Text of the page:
Saturday, 9 June 2007

Joe Strummer: The Future Is Unwritten - Review by Sandra Dupuy

Director: Julien Temple
Screenwriter: Julien Temple
Runtime: 124 min
Certificate: 15
Release date: Out now

Last Tuesday night, the Glasgow Film Theatre was chock-a-block with people from all walks of life, which attested the immense popularity of the late Joe Strummer, mythical front man of the seminal punk band The Clash. Joe Strummer: The Future Is Unwritten is certainly the most accomplished work from British rock director Julien Temple since his 2000 documentary The Filth and the Fury. It’s a mature opus that reveals tremendous progression from Temple’s early career, which included the amateur ad for the Sex Pistols, The Great Rock’n’Roll Swindle (1980), as his debut feature.

In The Future Is Unwritten, Temple draws on both a shared punk history, and his close personal friendship, which developed over the last years of Joe Strummer’s life. The director paints a nuanced portrait of Strummer not only as the brooding punk icon, but also as a complex human being. Temple’s film is a celebration of Joe Strummer before, during, and after The Clash.

The opening credits feature Strummer’s inimitable voice, made raw by years of stage howling and compulsive smoking, defiantly defining himself as “a punk rock warlord”. The documentary moves on to show an angry young Joe shouting “White Riot” into a recording mike without any backing music. The tone is set, we’re in for a furious paced, white knuckle ride.

We follow Strummer’s compelling course from self-described “mouthy little git” John Mellor to anti-establishment icon Joe Strummer, through a deftly edited mix of home-made movies, satirical sketches from the man himself, and dreamy night-time recollections of friends and family gathered around a campfire. An explosive kaleidoscope of previously unearthed live concert footage spanning Strummer’s fascinating career, as well as tapes from his BBC radio programme, are the perfect soundtrack to his distinctive and storied existence, and turn Temple’s biopic into a multi-layered, riveting adventure.

Temple is not content with evoking a complicated man who used his songs as a bullhorn for his conscience, and a means to educate others about social and political injustice. He also probes behind Strummer’s mystique, revealing a flawed and mercurial human being, sometimes idealist to a fault. Strummer’s philanthropic insistence on selling records and triple albums like Sandinista at cost price left the band broke for most of their career.

The personal interviews of those who knew him best, including the surviving members of the Clash, give a rare glimpse into the man behind the mean-looking punk machine. Like Bob Dylan or David Bowie, Joe Strummer constantly reinvented himself. Known as Woody Mellor in his first band, the Vultures, he quickly cut off his hippie locks and swapped his flares for zips in 1977, when “he realised punk was the new thing if you wanted to get somewhere”, explains Clash guitarist/ co-writer Mick Jones. Drummer Topper Headon describes Strummer’s punk attitude as an act he maintained in public, even with his friends. The singer recalls his posh boarding school upbringing, away from his diplomat parents, as an unforgiving rite of passage that taught him to be self-reliant to extremes. Some mention his brother’s suicide, which Strummer never cared to talk about.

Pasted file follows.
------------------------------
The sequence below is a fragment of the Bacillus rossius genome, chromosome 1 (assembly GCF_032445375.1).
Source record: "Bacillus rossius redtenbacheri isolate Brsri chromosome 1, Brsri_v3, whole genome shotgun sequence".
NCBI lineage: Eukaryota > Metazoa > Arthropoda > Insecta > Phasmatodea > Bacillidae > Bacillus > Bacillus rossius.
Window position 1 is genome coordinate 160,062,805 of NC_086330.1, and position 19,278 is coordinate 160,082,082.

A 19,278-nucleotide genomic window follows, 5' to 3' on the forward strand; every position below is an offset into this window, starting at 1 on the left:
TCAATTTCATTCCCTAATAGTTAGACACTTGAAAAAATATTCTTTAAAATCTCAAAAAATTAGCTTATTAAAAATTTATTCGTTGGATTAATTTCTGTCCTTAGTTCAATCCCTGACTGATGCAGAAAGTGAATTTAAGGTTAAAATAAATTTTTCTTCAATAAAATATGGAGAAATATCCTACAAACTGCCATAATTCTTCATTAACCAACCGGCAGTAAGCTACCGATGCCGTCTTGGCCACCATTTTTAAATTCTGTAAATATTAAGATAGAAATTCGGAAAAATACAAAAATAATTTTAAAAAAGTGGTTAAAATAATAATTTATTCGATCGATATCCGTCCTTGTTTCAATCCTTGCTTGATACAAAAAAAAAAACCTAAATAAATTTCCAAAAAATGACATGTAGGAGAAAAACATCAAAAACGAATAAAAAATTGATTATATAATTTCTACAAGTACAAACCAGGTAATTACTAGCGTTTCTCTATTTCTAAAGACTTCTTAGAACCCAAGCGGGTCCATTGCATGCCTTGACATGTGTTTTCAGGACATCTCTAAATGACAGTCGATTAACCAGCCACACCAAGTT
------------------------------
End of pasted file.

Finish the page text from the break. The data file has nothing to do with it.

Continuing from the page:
Except for Johnny Depp, still in his dazed and confused Pirate mode, complete with braided beard and bandana, the celebrities interviewed don’t stand out as cynical advertising props. Bono, Steve Buscemi, John Cusack, Matt Dillon, Martin Scorsese and Jim Jarmusch, among others, contribute insightful, emotional, and often hilarious anecdotes that serve the film admirably, offering a contemplative counterpoint to the sound and fury of the performance footage. Bono explains how the poster of bobbies with truncheons hanging over the stage during the first Clash tour had a particular resonance in politically troubled Ireland: “Rock became a matter of life and death”. “Working with him on Mystery Train (Jarmusch, ) was scarier than facing De Niro!”, chuckles Buscemi. “We always took vitamins and sunglasses before we went out with him, ‘cause we never knew when and where it was gonna end”, muses Dillon.

One thing for certain is that the older Joe Strummer, world musician and family man, is a much more approachable and likeable figure than the aggressive punk singer who used to slash journalists with cutting comments, ruthlessly turned his back on his friends, and had his manager Bernie Rhodes successively fire Topper Headon and Mick Jones, in order to avoid confrontations. The band’s dissolution marked the end of an era and shook Strummer’s self-confidence to its foundations, making him disappear from the public scene for more than a decade. In the mid-90s, he re-emerged with the Mescaleros, mellow and philosophical. Temple’s documentary, without completely challenging Strummer’s iconic status, paints a more honest and uncompromising picture.

If you’re a fan, you’ll shake your head and tap your foot with delight to the frantic beat of “Career Opportunities”, the hypnotic melody of “Armagideon Time”, or the jazzy tune of “Rock to the Casbah”. If you’re not, you’ll still enjoy spending a couple of hours with this fascinating bohemian character, ultimately consumed by his lust for life, his love of music, and his humanity.

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